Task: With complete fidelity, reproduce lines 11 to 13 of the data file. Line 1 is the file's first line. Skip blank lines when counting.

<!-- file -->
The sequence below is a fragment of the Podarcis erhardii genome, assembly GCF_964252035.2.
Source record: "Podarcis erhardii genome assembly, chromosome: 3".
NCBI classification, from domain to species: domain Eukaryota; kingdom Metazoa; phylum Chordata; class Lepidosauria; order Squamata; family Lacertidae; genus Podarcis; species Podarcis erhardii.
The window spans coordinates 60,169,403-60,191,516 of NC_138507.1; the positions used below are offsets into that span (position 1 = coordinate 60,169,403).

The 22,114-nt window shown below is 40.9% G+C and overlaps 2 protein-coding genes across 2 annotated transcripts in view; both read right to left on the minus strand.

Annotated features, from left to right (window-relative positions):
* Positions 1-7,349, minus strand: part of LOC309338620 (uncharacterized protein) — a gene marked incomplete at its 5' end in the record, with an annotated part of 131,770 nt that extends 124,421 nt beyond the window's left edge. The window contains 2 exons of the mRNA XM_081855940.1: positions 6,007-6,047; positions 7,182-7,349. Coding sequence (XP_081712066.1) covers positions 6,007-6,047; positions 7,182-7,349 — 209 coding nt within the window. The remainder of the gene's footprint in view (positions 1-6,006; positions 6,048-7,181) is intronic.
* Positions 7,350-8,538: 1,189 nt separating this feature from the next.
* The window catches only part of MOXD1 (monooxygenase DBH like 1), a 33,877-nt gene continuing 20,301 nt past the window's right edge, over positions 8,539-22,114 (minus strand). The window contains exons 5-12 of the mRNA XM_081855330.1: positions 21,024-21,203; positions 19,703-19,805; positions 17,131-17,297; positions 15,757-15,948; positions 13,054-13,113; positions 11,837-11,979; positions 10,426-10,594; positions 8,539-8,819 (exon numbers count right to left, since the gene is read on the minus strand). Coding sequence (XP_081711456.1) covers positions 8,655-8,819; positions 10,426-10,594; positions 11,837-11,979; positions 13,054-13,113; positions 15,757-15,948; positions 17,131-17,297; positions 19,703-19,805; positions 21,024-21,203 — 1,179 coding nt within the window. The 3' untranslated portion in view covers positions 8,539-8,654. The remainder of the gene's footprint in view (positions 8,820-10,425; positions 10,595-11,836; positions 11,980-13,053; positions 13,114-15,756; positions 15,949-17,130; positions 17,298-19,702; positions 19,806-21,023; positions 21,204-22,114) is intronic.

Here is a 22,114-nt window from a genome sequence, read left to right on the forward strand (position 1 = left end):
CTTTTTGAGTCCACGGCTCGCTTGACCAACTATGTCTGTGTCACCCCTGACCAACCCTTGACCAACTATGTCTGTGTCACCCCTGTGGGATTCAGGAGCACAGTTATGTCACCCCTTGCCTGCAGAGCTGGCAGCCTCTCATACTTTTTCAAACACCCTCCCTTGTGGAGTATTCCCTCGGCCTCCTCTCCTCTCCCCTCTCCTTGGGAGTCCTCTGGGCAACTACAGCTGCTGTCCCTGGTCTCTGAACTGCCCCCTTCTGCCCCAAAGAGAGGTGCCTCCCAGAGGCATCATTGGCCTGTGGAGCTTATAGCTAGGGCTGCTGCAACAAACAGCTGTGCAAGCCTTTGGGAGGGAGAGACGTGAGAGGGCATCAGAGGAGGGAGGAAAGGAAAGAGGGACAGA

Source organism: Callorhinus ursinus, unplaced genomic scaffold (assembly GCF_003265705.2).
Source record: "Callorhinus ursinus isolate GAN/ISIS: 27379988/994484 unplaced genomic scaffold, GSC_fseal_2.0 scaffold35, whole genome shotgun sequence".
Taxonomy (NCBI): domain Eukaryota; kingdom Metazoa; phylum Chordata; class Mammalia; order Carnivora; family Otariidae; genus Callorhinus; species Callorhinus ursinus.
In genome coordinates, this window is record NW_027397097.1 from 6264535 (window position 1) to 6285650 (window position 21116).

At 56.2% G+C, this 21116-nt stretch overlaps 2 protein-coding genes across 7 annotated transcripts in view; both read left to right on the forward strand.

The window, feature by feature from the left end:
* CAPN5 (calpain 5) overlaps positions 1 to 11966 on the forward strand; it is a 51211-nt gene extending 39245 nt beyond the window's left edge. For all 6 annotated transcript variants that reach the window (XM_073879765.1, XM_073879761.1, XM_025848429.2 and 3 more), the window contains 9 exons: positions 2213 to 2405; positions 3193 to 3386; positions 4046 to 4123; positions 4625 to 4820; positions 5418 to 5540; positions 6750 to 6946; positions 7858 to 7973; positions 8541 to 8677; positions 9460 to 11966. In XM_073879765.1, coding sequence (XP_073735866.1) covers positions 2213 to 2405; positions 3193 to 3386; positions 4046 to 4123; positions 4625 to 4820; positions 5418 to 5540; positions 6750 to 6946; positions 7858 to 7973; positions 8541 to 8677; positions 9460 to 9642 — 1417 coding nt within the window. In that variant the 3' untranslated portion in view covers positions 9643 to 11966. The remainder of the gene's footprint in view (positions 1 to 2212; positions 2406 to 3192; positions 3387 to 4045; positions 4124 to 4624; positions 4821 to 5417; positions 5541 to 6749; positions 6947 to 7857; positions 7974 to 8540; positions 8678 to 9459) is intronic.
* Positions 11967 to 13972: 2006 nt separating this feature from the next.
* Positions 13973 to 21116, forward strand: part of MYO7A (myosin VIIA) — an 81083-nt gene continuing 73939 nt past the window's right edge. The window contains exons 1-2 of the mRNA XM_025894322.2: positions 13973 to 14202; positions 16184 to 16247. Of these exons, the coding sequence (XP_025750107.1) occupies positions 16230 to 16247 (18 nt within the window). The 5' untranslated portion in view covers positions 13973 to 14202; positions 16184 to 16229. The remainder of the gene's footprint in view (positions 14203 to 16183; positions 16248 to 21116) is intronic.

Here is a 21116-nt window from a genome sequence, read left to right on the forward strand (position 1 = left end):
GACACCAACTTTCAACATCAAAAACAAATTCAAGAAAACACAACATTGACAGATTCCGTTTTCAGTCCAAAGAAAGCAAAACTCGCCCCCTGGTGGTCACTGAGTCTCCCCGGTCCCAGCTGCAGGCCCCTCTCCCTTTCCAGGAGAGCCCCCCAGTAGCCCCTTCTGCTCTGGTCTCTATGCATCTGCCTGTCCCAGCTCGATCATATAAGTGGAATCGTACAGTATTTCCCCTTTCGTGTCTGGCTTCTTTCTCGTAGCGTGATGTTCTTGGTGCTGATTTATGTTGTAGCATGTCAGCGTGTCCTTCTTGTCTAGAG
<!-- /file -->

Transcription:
CTTTTTGAGTCCACGGCTCGCTTGACCAACTATGTCTGTGTCACCCCTGACCAACCCTTGACCAACTATGTCTGTGTCACCCCTGTGGGATTCAGGAGCACAGTTATGTCACCCCTTGCCTGCAGAGCTGGCAGCCTCTCATACTTTTTCAAACACCCTCCCTTGTGGAGTATTCCCTCGGCCTCCTCTCCTCTCCCCTCTCCTTGGGAGTCCTCTGGGCAACTACAGCTGCTGTCCCTGGTCTCTGAACTGCCCCCTTCTGCCCCAAAGAGAGGTGCCTCCCAGAGGCATCATTGGCCTGTGGAGCTTATAGCTAGGGCTGCTGCAACAAACAGCTGTGCAAGCCTTTGGGAGGGAGAGACGTGAGAGGGCATCAGAGGAGGGAGGAAAGGAAAGAGGGACAGA

Source organism: Callorhinus ursinus, unplaced genomic scaffold (assembly GCF_003265705.2).
Source record: "Callorhinus ursinus isolate GAN/ISIS: 27379988/994484 unplaced genomic scaffold, GSC_fseal_2.0 scaffold35, whole genome shotgun sequence".